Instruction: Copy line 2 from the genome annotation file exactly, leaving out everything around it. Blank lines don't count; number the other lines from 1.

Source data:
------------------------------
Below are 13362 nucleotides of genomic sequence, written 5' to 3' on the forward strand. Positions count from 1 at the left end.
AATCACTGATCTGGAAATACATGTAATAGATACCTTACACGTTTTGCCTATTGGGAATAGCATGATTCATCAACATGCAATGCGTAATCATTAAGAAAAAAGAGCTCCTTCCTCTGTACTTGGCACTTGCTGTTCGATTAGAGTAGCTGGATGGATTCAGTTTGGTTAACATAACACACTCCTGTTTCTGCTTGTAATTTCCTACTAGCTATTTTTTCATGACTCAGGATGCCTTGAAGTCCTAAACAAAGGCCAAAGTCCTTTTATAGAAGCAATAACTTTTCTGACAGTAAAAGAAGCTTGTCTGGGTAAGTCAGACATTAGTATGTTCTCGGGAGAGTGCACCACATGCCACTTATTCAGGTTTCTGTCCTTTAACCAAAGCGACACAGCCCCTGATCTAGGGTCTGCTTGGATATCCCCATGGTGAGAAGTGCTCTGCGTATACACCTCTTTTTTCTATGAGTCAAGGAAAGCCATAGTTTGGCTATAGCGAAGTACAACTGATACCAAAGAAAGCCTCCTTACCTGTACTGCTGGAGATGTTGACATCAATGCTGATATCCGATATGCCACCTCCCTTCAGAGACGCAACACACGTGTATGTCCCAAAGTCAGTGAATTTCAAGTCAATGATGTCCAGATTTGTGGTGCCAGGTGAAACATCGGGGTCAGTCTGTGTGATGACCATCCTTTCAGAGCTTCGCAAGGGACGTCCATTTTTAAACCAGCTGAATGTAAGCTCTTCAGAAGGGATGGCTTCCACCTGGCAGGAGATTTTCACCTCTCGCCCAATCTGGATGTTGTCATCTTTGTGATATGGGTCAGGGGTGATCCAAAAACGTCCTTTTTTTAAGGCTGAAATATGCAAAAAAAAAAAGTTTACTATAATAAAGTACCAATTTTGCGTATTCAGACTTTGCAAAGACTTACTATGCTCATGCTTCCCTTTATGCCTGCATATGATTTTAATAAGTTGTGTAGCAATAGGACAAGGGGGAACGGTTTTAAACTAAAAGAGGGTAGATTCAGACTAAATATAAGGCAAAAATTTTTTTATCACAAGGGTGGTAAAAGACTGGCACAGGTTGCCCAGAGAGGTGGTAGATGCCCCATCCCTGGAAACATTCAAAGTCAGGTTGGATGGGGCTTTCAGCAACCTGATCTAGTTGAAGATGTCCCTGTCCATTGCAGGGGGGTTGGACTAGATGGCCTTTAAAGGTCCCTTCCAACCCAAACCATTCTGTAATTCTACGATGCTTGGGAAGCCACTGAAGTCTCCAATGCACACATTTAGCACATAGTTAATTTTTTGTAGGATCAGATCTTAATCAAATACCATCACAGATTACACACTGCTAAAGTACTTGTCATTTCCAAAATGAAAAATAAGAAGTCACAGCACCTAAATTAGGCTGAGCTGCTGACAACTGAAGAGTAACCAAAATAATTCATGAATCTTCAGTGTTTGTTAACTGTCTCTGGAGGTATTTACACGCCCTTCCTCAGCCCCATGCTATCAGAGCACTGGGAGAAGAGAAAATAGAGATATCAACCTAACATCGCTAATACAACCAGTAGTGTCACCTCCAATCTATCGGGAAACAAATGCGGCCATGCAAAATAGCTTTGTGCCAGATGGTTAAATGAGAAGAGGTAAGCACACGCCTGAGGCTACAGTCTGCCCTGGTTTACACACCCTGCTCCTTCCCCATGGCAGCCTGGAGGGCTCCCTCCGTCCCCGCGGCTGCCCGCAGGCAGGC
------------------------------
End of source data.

AATCACTGATCTGGAAATACATGTAATAGATACCTTACACGTTTTGCCTATTGGGAATAGCATGATTCATCAACATGCAATGCGTAATCATTAAGAAAAAAGAGCTCCTTCCTCTGTACTTGGCACTTGCTGTTCGATTAGAGTAGCTGGATGGATTCAGTTTGGTTAACATAACACACTCCTGTTTCTGCTTGTAATTTCCTACTAGCTATTTTTTCATGACTCAGGATGCCTTGAAGTCCTAAACAAAGGCCAAAGTCCTTTTATAGAAGCAATAACTTTTCTGACAGTAAAAGAAGCTTGTCTGGGTAAGTCAGACATTAGTATGTTCTCGGGAGAGTGCACCACATGCCACTTATTCAGGTTTCTGTCCTTTAACCAAAGCGACACAGCCCCTGATCTAGGGTCTGCTTGGATATCCCCATGGTGAGAAGTGCTCTGCGTATACACCTCTTTTTTCTATGAGTCAAGGAAAGCCATAGTTTGGCTATAGCGAAGTACAACTGATACCAAAGAAAGCCTCCTTACCTGTACTGCTGGAGATGTTGACATCAATGCTGATATCCGATATGCCACCTCCCTTCAGAGACGCAACACACGTGTATGTCCCAAAGTCAGTGAATTTCAAGTCAATGATGTCCAGATTTGTGGTGCCAGGTGAAACATCGGGGTCAGTCTGTGTGATGACCATCCTTTCAGAGCTTCGCAAGGGACGTCCATTTTTAAACCAGCTGAATGTAAGCTCTTCAGAAGGGATGGCTTCCACCTGGCAGGAGATTTTCACCTCTCGCCCAATCTGGATGTTGTCATCTTTGTGATATGGGTCAGGGGTGATCCAAAAACGTCCTTTTTTTAAGGCTGAAATATGCAAAAAAAAAAAGTTTACTATAATAAAGTACCAATTTTGCGTATTCAGACTTTGCAAAGACTTACTATGCTCATGCTTCCCTTTATGCCTGCATATGATTTTAATAAGTTGTGTAGCAATAGGACAAGGGGGAACGGTTTTAAACTAAAAGAGGGTAGATTCAGACTAAATATAAGGCAAAAATTTTTTTATCACAAGGGTGGTAAAAGACTGGCACAGGTTGCCCAGAGAGGTGGTAGATGCCCCATCCCTGGAAACATTCAAAGTCAGGTTGGATGGGGCTTTCAGCAACCTGATCTAGTTGAAGATGTCCCTGTCCATTGCAGGGGGGTTGGACTAGATGGCCTTTAAAGGTCCCTTCCAACCCAAACCATTCTGTAATTCTACGATGCTTGGGAAGCCACTGAAGTCTCCAATGCACACATTTAGCACATAGTTAATTTTTTGTAGGATCAGATCTTAATCAAATACCATCACAGATTACACACTGCTAAAGTACTTGTCATTTCCAAAATGAAAAATAAGAAGTCACAGCACCTAAATTAGGCTGAGCTGCTGACAACTGAAGAGTAACCAAAATAATTCATGAATCTTCAGTGTTTGTTAACTGTCTCTGGAGGTATTTACACGCCCTTCCTCAGCCCCATGCTATCAGAGCACTGGGAGAAGAGAAAATAGAGATATCAACCTAACATCGCTAATACAACCAGTAGTGTCACCTCCAATCTATCGGGAAACAAATGCGGCCATGCAAAATAGCTTTGTGCCAGATGGTTAAATGAGAAGAGGTAAGCACACGCCTGAGGCTACAGTCTGCCCTGGTTTACACACCCTGCTCCTTCCCCATGGCAGCCTGGAGGGCTCCCTCCGTCCCCGCGGCTGCCCGCAGGCAGGC